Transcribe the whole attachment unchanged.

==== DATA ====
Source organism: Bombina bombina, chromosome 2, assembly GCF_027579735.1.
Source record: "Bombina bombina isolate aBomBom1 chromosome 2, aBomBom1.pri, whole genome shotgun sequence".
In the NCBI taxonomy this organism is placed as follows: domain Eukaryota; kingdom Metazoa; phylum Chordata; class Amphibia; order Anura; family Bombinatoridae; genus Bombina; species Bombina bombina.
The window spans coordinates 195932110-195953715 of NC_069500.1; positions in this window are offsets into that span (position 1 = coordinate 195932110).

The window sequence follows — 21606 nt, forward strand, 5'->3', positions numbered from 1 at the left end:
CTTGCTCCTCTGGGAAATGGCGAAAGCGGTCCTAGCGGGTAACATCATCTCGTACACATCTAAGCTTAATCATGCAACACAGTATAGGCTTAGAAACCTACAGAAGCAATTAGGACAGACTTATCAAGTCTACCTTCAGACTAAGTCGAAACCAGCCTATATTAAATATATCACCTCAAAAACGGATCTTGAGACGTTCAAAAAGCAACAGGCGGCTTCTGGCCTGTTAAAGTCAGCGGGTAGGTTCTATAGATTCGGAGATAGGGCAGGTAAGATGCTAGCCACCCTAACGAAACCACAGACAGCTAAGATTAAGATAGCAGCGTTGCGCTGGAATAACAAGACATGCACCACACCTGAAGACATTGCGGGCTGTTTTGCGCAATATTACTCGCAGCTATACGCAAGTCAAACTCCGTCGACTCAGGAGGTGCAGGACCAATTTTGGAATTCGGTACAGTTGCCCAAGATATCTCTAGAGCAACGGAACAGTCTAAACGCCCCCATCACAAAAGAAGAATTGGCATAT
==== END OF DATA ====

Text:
Source organism: Bombina bombina, chromosome 2, assembly GCF_027579735.1.
Source record: "Bombina bombina isolate aBomBom1 chromosome 2, aBomBom1.pri, whole genome shotgun sequence".
In the NCBI taxonomy this organism is placed as follows: domain Eukaryota; kingdom Metazoa; phylum Chordata; class Amphibia; order Anura; family Bombinatoridae; genus Bombina; species Bombina bombina.
The window spans coordinates 195932110-195953715 of NC_069500.1; positions in this window are offsets into that span (position 1 = coordinate 195932110).

The window sequence follows — 21606 nt, forward strand, 5'->3', positions numbered from 1 at the left end:
CTTGCTCCTCTGGGAAATGGCGAAAGCGGTCCTAGCGGGTAACATCATCTCGTACACATCTAAGCTTAATCATGCAACACAGTATAGGCTTAGAAACCTACAGAAGCAATTAGGACAGACTTATCAAGTCTACCTTCAGACTAAGTCGAAACCAGCCTATATTAAATATATCACCTCAAAAACGGATCTTGAGACGTTCAAAAAGCAACAGGCGGCTTCTGGCCTGTTAAAGTCAGCGGGTAGGTTCTATAGATTCGGAGATAGGGCAGGTAAGATGCTAGCCACCCTAACGAAACCACAGACAGCTAAGATTAAGATAGCAGCGTTGCGCTGGAATAACAAGACATGCACCACACCTGAAGACATTGCGGGCTGTTTTGCGCAATATTACTCGCAGCTATACGCAAGTCAAACTCCGTCGACTCAGGAGGTGCAGGACCAATTTTGGAATTCGGTACAGTTGCCCAAGATATCTCTAGAGCAACGGAACAGTCTAAACGCCCCCATCACAAAAGAAGAATTGGCATAT